July 25, 2014
The Santa Clara County District Attorney’s Office has declined to file charges against Mr. Hernandez relating to the April 16, 2014 death of his 9 month old son who was left unattended in a car. In deciding not to file charges against Mr. Hernandez, the District Attorney’s Office took into consideration the facts and circumstances of the offense, the relevant law, Mr. Hernandez’ lack of criminal history and lack of any prior
allegations of abuse or neglect, and the interests of justice.
Mr. Hernandez lived in Los Gatos with his wife, the baby and two minor children. On Wednesday April
16, 2014, Mr. Hernandez woke up at approximately 6:00 am and got his two children ready for school and the baby ready for in-home day care. Mr. Hernandez went to bed the previous night at approximately 2:00 am because he was up with the baby while his wife was at work at a new job delivering pizza. Mrs. Hernandez returned home at approximately 3:00 am on April 16th. Generally, Mr. Hernandez would take the two older children to school and drop the baby off at the sitter on Mondays, Tuesdays, and Thursdays. Due to Mrs. Hernandez new job, Mr. Hernandez was planning to drop the baby off at the sitter’s on Wednesday April 16th before going to work himself. This was a change in the normal weekly routine.
Shortly after 8:00 am, Mr. Hernandez got all three children into the car. His oldest daughter sat in the front passenger seat and his middle son sat in the back seat next to the sleeping baby who was secured in an infant seat. Mr. Hernandez dropped his school age son off at middle school first and then dropped his daughter off at her high school. After dropping off the older children, Mr. Hernandez drove toward the baby sitter’s home and his work. He reported feeling tired at that time.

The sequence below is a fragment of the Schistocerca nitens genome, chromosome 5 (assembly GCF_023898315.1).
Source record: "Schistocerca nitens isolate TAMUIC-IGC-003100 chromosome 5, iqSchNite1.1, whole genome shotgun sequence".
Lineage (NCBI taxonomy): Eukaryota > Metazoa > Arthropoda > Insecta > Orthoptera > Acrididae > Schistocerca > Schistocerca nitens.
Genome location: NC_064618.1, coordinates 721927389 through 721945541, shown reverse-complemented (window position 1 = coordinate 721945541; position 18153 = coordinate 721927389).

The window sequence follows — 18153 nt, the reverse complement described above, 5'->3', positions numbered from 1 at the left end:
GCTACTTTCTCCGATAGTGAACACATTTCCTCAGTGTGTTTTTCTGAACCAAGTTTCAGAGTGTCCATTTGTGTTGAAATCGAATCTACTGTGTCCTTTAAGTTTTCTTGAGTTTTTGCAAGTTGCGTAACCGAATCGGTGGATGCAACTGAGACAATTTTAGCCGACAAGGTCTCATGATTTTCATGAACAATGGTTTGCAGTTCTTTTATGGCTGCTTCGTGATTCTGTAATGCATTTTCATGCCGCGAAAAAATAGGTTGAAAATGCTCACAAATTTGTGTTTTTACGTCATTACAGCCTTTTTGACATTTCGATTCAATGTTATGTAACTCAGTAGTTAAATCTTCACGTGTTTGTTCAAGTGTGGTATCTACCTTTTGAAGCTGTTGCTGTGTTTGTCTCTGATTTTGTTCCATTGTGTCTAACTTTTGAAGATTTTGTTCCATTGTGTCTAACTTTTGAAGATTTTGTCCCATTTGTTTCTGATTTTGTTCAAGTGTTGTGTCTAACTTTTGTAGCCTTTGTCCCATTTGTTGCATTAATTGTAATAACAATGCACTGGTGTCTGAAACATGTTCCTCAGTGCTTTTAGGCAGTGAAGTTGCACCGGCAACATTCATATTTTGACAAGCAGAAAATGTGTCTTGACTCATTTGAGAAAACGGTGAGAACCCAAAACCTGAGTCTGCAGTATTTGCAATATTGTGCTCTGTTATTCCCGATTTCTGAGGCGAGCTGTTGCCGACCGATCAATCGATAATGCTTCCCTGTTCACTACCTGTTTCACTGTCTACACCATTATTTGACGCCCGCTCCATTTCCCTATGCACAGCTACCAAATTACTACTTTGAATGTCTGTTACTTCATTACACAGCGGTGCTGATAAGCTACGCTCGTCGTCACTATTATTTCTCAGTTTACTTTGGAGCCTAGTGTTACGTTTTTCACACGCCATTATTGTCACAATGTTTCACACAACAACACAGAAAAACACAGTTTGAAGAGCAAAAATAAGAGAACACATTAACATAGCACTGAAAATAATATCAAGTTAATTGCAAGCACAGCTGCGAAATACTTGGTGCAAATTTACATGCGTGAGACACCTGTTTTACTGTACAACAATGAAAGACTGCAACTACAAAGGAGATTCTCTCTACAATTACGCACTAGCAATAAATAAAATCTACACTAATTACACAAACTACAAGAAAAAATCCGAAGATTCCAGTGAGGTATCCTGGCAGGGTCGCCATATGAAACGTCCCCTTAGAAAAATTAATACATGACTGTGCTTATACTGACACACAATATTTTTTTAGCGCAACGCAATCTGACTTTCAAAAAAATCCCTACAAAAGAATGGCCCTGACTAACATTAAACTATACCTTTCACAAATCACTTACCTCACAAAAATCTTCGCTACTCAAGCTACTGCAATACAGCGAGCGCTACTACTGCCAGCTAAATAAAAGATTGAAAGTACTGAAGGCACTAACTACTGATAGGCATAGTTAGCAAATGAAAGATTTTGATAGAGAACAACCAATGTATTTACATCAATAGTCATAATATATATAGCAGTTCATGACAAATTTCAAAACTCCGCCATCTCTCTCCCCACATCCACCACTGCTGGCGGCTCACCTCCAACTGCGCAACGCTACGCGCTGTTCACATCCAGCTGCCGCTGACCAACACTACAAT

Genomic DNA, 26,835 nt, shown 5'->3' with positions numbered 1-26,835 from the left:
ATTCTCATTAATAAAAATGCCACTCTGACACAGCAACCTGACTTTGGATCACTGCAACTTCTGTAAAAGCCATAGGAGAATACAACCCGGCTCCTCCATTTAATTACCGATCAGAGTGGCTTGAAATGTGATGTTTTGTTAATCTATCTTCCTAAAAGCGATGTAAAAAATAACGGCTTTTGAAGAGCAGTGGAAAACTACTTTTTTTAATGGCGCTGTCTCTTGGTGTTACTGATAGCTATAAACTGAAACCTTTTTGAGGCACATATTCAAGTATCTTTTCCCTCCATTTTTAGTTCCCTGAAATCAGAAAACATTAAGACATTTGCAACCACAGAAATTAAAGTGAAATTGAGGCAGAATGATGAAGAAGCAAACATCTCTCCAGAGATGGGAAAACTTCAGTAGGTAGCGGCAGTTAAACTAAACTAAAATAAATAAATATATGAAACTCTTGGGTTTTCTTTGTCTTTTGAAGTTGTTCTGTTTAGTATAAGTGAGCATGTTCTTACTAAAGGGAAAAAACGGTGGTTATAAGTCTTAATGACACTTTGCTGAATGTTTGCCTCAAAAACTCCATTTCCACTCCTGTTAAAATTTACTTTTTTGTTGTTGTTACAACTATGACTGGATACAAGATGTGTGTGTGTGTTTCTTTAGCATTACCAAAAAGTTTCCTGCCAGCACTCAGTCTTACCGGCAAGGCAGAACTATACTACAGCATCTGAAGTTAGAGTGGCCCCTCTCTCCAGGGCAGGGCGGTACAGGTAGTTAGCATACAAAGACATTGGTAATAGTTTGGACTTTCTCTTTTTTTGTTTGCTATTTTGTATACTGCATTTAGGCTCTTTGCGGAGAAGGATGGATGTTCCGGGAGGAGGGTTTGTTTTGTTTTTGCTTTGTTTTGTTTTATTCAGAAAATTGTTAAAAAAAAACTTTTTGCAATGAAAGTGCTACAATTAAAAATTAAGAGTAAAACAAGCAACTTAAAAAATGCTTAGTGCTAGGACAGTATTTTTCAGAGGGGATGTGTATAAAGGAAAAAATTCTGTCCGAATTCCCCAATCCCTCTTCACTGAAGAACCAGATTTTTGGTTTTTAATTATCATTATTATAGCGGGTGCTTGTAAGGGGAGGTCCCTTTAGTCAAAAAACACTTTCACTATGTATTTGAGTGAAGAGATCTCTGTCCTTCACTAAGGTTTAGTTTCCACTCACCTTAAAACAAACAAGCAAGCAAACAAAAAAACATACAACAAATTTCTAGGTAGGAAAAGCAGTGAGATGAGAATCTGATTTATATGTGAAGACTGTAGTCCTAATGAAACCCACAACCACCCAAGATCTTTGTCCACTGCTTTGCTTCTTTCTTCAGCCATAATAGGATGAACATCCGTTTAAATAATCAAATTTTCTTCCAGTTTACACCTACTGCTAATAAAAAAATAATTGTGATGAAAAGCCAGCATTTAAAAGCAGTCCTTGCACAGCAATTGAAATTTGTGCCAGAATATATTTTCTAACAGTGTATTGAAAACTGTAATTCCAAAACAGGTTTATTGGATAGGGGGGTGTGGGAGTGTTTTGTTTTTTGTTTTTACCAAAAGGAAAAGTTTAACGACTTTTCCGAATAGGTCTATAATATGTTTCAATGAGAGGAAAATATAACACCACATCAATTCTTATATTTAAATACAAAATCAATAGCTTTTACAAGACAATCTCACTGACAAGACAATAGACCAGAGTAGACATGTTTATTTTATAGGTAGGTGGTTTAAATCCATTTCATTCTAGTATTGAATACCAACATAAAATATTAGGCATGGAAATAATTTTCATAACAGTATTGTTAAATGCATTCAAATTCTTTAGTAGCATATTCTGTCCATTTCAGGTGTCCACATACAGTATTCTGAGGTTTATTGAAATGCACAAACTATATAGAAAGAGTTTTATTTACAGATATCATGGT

Mr. Hernandez is employed as a truck driver for vending machine products. He would drive his car to his employer’s house and pick up a work truck to drive for the day. Mr. Hernandez would leave his personal car at his employer’s house and pick it up at the end of his work day to drive home. On April 16th, Mr. Hernandez drove toward his employer’s house and forgot that he still had his infant in the back of his car. He was extremely tired then, and all day long -- even having to take a nap during a break that day. Mr. Hernandez finished work at 6:30 pm and asked his co-worker if they could go pick up the baby at the sitter’s house before Mr. Hernandez took his co-worker home. He believed that he had left the baby there. He was mistaken; instead his son had died of hyperthermia having been left in the hot car all day. Mr. Hernandez was cooperative with law enforcement’s investigation and was extremely distraught and remorseful. He has no history of child abuse or neglect and by all witness accounts was a very attentive father.
The Santa Clara County District Attorney’s Office considered charging Mr. Hernandez under California Penal Code sections 192(b) [Involuntary Manslaughter] and 273a(a) [Child Endangerment]. Both of these crimes
require the prosecution to prove beyond a reasonable doubt that Mr. Hernandez committed an aggravated,
flagrantly negligent or reckless act rather than one resulting from inattention or mistaken judgment. This tragic death was not caused by a reckless parent. In this case, a sudden change in routine left a normally
responsible father exhausted. He didn’t commit a crime; he made a terrible mistake. After careful consideration of the facts surrounding this incident and the applicable law, the Santa Clara County District Attorney’s Office has determined that filing charges against Mr. Hernandez would not be in the interests of justice.